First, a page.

Then there is the French president’s immoderate haste in wishing to make his peace with Khomeini’s successors by making a state visit to Tehran. The way for this dubious initiative was paved some months ago by the arbitrary release from prison (ordered by Mitterrand) of Anis Naccache, the terrorist leader of a five-man commando squad whom Khom’eini had dispatched to Paris in the early 1980’s to assassinate Iran’s former prime minister, Shahpur Bakhtiar, and who, though failing to finish off the “criminal,” managed to gun down and kill an innocent woman and a French policeman.
Did Valéry Giscard d’Estaing (now trying to stage a political comeback) denounce this craven capitulation to crass expediency? Not that I know of, and for a simple reason. In January 1979, when Shahpur Bakhtiar was belatedly appointed premier by the reluctant shah of Iran, he immediately summoned the French ambassador and asked him to transmit an urgent telegram to the Quai d’Orsay in Paris, requesting that the French government do everything in its power to delay Khomeini’s departure from his refuge at Neauphle-le-Château, west of Paris. The message was received by the foreign minister, Jean François-Poncet, who dutifully transmitted the request to President Valéry Giscard d’Estaing. “Nothing doing!” was Giscard’s glib reply, dictated by some arcane motive of Machiavellian Unrealpolitik. France had no “legal” way of preventing the ayatollah from returning to his homeland if he wished.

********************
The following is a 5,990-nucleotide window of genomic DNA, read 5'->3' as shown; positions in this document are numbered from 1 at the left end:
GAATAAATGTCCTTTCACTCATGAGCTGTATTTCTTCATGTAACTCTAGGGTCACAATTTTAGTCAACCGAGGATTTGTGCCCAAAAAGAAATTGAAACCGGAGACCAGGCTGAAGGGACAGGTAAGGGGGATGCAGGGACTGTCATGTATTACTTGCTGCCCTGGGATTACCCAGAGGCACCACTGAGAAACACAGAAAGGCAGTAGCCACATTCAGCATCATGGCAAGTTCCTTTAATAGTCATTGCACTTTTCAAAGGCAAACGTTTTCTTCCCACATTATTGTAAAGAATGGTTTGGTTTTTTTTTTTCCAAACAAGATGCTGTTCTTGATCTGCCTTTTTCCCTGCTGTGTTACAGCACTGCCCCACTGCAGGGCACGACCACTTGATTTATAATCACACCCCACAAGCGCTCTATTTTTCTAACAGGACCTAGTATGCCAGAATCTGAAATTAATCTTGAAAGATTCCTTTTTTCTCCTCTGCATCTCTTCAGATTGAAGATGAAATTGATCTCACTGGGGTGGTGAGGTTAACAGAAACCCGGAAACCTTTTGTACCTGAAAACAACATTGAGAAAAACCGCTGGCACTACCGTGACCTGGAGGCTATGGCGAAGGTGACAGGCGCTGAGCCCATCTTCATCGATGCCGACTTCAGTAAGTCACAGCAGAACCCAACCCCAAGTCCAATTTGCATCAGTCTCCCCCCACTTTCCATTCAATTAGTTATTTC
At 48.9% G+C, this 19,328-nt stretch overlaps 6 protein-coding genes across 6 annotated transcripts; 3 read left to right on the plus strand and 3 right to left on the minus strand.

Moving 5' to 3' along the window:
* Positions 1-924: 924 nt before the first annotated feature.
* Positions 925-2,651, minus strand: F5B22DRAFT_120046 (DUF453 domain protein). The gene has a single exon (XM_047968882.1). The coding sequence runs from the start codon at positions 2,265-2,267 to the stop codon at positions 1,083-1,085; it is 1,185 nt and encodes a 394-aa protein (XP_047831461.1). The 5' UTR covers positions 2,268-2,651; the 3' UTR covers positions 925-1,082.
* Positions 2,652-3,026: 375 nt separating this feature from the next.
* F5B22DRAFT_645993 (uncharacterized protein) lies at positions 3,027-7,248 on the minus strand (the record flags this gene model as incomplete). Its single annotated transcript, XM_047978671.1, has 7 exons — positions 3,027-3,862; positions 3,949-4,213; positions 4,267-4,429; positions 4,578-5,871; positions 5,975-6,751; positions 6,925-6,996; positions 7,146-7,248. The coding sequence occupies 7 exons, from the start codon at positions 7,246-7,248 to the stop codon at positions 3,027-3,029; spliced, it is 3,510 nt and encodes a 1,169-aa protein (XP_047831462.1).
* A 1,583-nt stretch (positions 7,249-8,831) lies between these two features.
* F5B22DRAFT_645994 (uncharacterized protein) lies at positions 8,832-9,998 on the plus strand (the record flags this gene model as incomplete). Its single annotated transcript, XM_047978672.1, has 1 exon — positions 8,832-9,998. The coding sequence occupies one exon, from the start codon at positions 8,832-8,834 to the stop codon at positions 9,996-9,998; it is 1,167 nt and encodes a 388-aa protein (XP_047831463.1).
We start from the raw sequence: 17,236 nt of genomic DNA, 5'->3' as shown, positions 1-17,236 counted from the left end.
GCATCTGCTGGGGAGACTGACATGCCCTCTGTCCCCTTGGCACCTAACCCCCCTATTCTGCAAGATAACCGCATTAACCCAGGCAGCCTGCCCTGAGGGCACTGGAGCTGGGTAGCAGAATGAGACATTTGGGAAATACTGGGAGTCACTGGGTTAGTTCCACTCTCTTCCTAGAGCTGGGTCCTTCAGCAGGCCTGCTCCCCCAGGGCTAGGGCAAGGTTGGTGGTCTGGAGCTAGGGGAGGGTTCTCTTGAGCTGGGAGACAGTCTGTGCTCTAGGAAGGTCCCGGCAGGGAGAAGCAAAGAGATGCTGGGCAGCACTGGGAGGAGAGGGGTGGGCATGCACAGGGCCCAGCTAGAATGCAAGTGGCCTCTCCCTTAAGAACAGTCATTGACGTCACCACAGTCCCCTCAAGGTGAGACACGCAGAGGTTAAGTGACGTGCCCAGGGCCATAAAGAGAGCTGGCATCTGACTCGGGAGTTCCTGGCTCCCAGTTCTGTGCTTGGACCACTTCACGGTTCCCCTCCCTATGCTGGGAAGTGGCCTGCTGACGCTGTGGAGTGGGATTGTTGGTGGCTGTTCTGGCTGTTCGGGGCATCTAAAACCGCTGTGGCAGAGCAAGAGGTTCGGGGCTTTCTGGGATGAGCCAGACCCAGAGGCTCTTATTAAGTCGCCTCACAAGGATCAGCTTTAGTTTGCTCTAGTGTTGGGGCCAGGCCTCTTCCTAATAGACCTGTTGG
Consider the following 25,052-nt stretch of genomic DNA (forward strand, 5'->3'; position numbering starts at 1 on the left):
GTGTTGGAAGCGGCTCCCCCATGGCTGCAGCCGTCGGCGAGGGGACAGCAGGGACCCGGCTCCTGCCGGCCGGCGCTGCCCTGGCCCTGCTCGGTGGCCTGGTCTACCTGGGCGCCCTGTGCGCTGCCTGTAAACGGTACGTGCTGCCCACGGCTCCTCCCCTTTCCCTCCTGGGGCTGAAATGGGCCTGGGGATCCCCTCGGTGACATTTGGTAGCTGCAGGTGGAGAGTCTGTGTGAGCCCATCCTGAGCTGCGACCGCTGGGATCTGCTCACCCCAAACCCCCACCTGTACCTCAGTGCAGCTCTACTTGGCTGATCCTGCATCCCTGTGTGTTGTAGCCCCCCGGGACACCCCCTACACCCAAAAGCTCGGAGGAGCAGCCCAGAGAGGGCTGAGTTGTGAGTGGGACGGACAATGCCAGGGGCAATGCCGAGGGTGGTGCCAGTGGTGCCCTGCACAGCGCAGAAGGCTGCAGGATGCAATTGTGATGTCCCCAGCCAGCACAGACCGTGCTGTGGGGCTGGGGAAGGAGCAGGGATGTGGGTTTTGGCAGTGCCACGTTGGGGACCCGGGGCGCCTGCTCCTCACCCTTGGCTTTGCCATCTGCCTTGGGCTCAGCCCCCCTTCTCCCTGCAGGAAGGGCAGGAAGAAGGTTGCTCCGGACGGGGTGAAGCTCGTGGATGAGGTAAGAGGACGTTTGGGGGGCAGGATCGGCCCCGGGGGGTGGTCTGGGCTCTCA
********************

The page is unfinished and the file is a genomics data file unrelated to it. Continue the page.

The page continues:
Few French men and women know this shocking story, and even fewer are aware of the no less shocking sequel. Not only did Giscard d’Estaing fail to raise a finger to impede Khomeini’s departure, he even offered him an Air France plane to carry him back in magic carpet triumph to Tehran. When the ayatollah and his joyous suite reached the special plane, parked on an Orly airfield tarmac, they were greeted by four hostesses wearing neat Air France caps. The ayatollah stopped, scowled, and issued a gruff command in Persian, duly translated into French. Those four hostesses had to wear a chador before he would deign to set a sandal inside that airliner. Fortunately for the honor of France, or what is left of it, the four hostesses refused. Whereupon the directors of Air France had them replaced by four male stewards.
“I feel nothing but contempt for Monsieur Giscard d’Estaing,” Shahpur Bakhtiar said to me several years ago when I went to call on him at his well-guarded villa in the western suburbs of Suresnes. “François Mitterrand, on the other hand, has the makings of a statesman.”
Today, I can’t help wondering if this is still his feeling. (Editor’s note: Mr. Bakhtiar was found stabbed to death at his villa on August 8.)